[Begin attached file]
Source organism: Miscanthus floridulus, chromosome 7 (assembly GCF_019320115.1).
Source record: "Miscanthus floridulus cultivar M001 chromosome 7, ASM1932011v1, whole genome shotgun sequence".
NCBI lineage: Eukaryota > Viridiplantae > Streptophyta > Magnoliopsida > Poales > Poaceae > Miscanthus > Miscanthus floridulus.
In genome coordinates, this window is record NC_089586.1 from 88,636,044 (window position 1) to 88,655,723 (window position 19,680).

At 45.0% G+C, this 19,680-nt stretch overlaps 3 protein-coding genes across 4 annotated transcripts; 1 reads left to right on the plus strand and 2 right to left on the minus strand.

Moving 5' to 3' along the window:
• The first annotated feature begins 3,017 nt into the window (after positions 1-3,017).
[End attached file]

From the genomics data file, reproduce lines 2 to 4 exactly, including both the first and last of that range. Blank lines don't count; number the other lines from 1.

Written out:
Source record: "Miscanthus floridulus cultivar M001 chromosome 7, ASM1932011v1, whole genome shotgun sequence".
NCBI lineage: Eukaryota > Viridiplantae > Streptophyta > Magnoliopsida > Poales > Poaceae > Miscanthus > Miscanthus floridulus.
In genome coordinates, this window is record NC_089586.1 from 88,636,044 (window position 1) to 88,655,723 (window position 19,680).